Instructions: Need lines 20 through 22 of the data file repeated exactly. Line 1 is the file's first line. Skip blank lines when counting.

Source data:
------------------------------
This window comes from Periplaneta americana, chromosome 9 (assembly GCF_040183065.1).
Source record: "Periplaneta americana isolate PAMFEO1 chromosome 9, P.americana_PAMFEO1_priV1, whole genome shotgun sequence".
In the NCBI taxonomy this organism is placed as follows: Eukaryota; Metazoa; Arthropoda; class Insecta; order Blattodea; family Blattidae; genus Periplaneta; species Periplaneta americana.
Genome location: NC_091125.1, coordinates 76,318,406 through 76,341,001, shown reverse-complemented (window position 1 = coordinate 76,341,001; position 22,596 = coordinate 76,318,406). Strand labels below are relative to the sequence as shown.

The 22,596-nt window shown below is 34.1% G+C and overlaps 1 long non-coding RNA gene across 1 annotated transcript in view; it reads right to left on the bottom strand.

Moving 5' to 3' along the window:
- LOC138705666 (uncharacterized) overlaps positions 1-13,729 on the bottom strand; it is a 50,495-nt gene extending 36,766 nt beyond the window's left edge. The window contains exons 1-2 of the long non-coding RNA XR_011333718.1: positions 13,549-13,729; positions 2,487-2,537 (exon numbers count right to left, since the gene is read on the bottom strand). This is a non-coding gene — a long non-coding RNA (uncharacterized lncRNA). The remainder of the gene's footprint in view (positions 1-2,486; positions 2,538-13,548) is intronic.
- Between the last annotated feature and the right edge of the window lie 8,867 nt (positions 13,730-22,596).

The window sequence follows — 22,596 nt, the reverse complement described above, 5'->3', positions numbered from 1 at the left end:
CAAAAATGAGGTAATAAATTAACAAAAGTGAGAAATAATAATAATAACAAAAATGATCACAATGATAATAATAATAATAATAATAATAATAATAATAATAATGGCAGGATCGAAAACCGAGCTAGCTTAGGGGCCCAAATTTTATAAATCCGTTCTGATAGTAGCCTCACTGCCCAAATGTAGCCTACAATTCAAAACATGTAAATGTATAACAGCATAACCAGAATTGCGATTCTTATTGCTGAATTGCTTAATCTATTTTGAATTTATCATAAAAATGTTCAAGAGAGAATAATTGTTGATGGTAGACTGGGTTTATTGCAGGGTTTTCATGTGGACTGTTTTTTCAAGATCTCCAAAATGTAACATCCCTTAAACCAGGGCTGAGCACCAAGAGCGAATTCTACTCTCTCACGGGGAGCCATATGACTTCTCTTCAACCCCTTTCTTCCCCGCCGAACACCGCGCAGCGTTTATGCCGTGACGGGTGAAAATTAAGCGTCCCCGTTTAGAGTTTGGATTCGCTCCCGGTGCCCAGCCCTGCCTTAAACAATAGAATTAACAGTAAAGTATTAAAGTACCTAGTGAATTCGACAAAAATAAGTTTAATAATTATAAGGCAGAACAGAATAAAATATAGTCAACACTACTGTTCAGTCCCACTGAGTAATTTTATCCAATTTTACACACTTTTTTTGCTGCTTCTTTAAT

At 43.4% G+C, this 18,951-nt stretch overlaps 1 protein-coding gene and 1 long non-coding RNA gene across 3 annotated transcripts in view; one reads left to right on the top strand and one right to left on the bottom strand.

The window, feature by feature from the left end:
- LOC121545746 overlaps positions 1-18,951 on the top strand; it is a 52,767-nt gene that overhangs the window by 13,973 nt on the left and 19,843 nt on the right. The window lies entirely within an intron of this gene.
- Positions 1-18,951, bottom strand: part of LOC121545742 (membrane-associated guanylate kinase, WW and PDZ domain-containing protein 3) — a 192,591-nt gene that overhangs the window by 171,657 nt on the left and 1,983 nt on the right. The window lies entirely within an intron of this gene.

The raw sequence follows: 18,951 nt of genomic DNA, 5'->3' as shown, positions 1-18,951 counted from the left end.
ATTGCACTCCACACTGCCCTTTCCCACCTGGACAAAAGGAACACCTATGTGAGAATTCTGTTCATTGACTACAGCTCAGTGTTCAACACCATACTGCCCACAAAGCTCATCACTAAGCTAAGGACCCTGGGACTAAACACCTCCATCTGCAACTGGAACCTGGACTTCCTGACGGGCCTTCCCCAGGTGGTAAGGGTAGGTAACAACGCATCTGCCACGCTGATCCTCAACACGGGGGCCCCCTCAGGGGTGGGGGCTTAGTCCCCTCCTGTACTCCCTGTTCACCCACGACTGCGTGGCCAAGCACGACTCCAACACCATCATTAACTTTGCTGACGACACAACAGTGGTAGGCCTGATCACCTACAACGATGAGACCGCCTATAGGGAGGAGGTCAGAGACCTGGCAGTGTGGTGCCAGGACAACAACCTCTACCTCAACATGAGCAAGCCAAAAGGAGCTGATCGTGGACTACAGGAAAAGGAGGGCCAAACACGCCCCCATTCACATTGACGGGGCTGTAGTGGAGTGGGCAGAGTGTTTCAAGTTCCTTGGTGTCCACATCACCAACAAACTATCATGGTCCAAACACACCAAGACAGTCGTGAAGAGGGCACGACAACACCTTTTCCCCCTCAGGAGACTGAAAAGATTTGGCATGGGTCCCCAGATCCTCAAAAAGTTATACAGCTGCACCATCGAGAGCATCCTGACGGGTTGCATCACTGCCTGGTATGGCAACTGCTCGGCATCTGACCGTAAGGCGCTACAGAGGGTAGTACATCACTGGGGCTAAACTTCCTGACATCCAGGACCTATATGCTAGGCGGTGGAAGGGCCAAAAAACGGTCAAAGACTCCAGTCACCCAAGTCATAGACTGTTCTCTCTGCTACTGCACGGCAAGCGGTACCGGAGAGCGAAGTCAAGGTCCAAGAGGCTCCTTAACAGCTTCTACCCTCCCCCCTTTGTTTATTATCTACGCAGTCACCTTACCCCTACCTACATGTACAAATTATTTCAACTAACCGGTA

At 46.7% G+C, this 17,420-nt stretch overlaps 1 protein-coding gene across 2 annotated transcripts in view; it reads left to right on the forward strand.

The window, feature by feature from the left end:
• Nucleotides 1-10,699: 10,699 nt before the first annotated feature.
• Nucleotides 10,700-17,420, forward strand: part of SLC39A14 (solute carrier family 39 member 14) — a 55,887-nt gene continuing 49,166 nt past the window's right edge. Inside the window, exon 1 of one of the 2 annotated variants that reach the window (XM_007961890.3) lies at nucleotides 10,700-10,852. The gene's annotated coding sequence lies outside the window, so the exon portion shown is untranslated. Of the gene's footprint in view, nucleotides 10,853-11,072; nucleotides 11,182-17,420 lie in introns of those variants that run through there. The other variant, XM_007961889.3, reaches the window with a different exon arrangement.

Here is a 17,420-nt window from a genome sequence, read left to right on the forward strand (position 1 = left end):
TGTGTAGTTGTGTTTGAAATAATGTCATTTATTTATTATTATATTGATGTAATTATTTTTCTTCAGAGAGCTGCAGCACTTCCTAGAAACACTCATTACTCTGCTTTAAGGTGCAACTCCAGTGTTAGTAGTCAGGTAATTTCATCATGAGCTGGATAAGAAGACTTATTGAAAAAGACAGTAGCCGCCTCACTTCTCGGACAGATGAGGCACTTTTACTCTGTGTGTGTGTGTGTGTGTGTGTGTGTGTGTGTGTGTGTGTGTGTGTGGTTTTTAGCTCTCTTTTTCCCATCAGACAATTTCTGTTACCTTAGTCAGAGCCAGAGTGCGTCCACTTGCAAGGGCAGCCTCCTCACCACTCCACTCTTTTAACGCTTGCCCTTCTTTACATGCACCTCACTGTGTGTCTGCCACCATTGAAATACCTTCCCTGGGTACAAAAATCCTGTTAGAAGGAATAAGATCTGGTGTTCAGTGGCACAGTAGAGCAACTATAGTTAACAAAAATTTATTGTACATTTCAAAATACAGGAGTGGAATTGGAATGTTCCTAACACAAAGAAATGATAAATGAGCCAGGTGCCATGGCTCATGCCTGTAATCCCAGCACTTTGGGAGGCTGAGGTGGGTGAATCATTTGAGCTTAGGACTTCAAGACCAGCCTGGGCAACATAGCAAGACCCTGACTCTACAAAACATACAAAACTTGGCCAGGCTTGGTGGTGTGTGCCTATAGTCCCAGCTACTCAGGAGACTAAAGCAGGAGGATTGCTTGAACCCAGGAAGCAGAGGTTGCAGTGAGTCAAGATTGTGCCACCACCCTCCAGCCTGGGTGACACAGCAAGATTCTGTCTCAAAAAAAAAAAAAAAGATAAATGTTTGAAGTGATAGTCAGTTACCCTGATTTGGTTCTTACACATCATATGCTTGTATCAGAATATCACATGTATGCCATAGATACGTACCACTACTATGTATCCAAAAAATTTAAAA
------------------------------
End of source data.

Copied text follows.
• Nucleotides 10,700-17,420, forward strand: part of SLC39A14 (solute carrier family 39 member 14) — a 55,887-nt gene continuing 49,166 nt past the window's right edge. Inside the window, exon 1 of one of the 2 annotated variants that reach the window (XM_007961890.3) lies at nucleotides 10,700-10,852. The gene's annotated coding sequence lies outside the window, so the exon portion shown is untranslated. Of the gene's footprint in view, nucleotides 10,853-11,072; nucleotides 11,182-17,420 lie in introns of those variants that run through there. The other variant, XM_007961889.3, reaches the window with a different exon arrangement.

Here is a 17,420-nt window from a genome sequence, read left to right on the forward strand (position 1 = left end):
TGTGTAGTTGTGTTTGAAATAATGTCATTTATTTATTATTATATTGATGTAATTATTTTTCTTCAGAGAGCTGCAGCACTTCCTAGAAACACTCATTACTCTGCTTTAAGGTGCAACTCCAGTGTTAGTAGTCAGGTAATTTCATCATGAGCTGGATAAGAAGACTTATTGAAAAAGACAGTAGCCGCCTCACTTCTCGGACAGATGAGGCACTTTTACTCTGTGTGTGTGTGTGTGTGTGTGTGTGTGTGTGTGTGTGTGTGTGTGTGGTTTTTAGCTCTCTTTTTCCCATCAGACAATTTCTGTTACCTTAGTCAGAGCCAGAGTGCGTCCACTTGCAAGGGCAGCCTCCTCACCACTCCACTCTTTTAACGCTTGCCCTTCTTTACATGCACCTCACTGTGTGTCTGCCACCATTGAAATACCTTCCCTGGGTACAAAAATCCTGTTAGAAGGAATAAGATCTGGTGTTCAGTGGCACAGTAGAGCAACTATAGTTAACAAAAATTTATTGTACATTTCAAAATACAGGAGTGGAATTGGAATGTTCCTAACACAAAGAAATGATAAATGAGCCAGGTGCCATGGCTCATGCCTGTAATCCCAGCACTTTGGGAGGCTGAGGTGGGTGAATCATTTGAGCTTAGGACTTCAAGACCAGCCTGGGCAACATAGCAAGACCCTGACTCTACAAAACATACAAAACTTGGCCAGGCTTGGTGGTGTGTGCCTATAGTCCCAGCTACTCAGGAGACTAAAGCAGGAGGATTGCTTGAACCCAGGAAGCAGAGGTTGCAGTGAGTCAAGATTGTGCCACCACCCTCCAGCCTGGGTGACACAGCAAGATTCTGTCTCAAAAAAAAAAAAAAAGATAAATGTTTGAAGTGATAGTCAGTTACCCTGATTTGGTTCTTACACATCATATGCTTGTATCAGAATATCACATGTATGCCATAGATACGTACCACTACTATGTATCCAAAAAATTTAAAA